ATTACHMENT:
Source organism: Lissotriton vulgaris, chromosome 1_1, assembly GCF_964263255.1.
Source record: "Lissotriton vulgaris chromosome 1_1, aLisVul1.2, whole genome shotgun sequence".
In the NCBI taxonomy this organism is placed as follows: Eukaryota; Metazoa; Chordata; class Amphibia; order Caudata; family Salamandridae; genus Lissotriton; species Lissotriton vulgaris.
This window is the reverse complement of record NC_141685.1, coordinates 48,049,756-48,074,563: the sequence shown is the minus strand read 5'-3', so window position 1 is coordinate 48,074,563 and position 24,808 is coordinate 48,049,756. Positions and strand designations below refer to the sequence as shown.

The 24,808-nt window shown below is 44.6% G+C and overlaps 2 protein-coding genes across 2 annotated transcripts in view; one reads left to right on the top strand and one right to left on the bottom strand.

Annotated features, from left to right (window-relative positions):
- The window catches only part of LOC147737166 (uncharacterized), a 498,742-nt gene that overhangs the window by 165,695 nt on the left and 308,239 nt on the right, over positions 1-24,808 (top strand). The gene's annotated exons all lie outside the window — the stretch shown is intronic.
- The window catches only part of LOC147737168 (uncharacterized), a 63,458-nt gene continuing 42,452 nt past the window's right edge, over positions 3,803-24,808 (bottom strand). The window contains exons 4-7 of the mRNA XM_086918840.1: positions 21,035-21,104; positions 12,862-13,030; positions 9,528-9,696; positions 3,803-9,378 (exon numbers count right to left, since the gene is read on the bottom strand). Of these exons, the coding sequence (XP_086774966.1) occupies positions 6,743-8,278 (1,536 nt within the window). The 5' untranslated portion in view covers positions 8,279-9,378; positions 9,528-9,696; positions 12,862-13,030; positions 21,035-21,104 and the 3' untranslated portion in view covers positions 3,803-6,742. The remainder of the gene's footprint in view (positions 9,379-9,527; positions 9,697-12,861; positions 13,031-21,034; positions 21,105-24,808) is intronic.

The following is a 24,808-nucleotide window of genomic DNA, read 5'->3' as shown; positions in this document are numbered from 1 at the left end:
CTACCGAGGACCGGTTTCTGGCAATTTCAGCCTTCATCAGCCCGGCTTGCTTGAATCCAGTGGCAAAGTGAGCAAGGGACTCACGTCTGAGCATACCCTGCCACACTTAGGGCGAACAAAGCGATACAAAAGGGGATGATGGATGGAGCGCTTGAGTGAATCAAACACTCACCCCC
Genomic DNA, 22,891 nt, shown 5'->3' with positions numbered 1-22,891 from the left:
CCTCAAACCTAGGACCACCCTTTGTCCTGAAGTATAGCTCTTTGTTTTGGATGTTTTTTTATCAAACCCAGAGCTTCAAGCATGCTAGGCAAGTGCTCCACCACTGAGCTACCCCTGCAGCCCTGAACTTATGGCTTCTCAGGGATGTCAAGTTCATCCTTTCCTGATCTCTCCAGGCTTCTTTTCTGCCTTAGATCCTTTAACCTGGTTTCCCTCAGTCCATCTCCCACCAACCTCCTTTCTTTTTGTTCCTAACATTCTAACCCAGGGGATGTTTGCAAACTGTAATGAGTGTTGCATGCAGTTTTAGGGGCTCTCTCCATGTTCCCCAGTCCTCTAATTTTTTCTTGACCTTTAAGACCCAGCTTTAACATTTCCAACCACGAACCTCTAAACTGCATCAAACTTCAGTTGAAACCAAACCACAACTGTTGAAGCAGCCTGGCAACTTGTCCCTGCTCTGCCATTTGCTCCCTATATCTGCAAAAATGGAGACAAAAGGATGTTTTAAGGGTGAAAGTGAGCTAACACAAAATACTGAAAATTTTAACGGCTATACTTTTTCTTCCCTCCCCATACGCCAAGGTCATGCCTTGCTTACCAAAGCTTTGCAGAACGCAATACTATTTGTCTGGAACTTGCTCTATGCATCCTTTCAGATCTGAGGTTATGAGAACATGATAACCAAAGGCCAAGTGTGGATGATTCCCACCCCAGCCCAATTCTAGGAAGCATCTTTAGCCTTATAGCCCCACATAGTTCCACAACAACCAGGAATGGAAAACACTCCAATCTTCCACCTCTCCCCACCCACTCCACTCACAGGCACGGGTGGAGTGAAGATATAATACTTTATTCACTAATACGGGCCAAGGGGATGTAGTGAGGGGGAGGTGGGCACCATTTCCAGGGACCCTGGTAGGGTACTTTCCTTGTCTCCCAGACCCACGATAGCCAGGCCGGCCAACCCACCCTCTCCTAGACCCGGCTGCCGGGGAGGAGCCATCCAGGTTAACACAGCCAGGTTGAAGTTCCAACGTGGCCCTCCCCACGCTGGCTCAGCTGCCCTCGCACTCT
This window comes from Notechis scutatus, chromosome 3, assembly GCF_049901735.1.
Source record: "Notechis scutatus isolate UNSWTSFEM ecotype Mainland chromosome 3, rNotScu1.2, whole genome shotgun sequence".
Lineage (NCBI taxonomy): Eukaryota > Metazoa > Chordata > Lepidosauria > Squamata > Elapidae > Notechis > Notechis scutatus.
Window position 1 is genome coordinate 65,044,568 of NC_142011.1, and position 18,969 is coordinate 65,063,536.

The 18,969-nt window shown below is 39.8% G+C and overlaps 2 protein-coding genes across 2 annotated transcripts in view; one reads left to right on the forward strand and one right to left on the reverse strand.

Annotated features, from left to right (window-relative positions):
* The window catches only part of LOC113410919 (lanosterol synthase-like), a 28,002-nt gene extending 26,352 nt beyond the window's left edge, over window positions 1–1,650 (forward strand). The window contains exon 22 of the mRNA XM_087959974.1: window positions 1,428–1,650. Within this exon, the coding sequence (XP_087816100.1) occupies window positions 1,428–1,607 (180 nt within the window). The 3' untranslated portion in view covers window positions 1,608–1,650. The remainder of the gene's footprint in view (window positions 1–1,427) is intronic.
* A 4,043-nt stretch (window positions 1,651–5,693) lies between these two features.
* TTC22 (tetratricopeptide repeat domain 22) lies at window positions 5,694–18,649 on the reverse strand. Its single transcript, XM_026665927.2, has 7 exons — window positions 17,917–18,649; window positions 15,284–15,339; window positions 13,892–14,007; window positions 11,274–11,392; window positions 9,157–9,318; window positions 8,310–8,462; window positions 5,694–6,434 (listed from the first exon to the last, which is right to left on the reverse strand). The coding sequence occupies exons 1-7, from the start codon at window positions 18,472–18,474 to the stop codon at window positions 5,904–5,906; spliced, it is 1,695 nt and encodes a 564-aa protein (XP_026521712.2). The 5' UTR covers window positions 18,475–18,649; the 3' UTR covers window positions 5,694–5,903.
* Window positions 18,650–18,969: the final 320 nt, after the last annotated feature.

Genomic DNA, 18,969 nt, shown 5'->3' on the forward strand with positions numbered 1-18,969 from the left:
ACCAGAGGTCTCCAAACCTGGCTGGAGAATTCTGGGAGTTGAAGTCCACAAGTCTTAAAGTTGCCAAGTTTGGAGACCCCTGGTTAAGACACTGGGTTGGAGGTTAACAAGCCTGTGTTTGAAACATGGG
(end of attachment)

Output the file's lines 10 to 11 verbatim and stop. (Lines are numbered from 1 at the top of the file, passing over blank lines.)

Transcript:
CTACCGAGGACCGGTTTCTGGCAATTTCAGCCTTCATCAGCCCGGCTTGCTTGAATCCAGTGGCAAAGTGAGCAAGGGACTCACGTCTGAGCATACCCTGCCACACTTAGGGCGAACAAAGCGATACAAAAGGGGATGATGGATGGAGCGCTTGAGTGAATCAAACACTCACCCCC
Genomic DNA, 22,891 nt, shown 5'->3' with positions numbered 1-22,891 from the left: